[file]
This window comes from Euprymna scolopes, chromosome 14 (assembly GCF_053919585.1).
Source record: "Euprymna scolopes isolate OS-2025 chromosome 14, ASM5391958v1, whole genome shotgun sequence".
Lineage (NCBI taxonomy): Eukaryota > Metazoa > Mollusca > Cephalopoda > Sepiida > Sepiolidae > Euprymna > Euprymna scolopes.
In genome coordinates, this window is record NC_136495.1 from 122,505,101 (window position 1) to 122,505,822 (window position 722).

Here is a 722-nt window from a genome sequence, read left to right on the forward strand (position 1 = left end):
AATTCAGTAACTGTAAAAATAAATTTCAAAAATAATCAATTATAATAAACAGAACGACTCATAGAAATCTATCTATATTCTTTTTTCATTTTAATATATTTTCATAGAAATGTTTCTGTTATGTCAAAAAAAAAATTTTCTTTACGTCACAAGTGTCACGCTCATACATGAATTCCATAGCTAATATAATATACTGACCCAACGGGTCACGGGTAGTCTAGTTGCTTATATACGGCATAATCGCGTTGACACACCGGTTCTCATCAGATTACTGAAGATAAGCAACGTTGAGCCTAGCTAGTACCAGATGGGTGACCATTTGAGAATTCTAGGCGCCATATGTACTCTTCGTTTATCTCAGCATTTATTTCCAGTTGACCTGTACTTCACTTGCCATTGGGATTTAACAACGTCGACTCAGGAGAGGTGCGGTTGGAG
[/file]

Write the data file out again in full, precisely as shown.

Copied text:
This window comes from Euprymna scolopes, chromosome 14 (assembly GCF_053919585.1).
Source record: "Euprymna scolopes isolate OS-2025 chromosome 14, ASM5391958v1, whole genome shotgun sequence".
Lineage (NCBI taxonomy): Eukaryota > Metazoa > Mollusca > Cephalopoda > Sepiida > Sepiolidae > Euprymna > Euprymna scolopes.
In genome coordinates, this window is record NC_136495.1 from 122,505,101 (window position 1) to 122,505,822 (window position 722).

Here is a 722-nt window from a genome sequence, read left to right on the forward strand (position 1 = left end):
AATTCAGTAACTGTAAAAATAAATTTCAAAAATAATCAATTATAATAAACAGAACGACTCATAGAAATCTATCTATATTCTTTTTTCATTTTAATATATTTTCATAGAAATGTTTCTGTTATGTCAAAAAAAAAATTTTCTTTACGTCACAAGTGTCACGCTCATACATGAATTCCATAGCTAATATAATATACTGACCCAACGGGTCACGGGTAGTCTAGTTGCTTATATACGGCATAATCGCGTTGACACACCGGTTCTCATCAGATTACTGAAGATAAGCAACGTTGAGCCTAGCTAGTACCAGATGGGTGACCATTTGAGAATTCTAGGCGCCATATGTACTCTTCGTTTATCTCAGCATTTATTTCCAGTTGACCTGTACTTCACTTGCCATTGGGATTTAACAACGTCGACTCAGGAGAGGTGCGGTTGGAG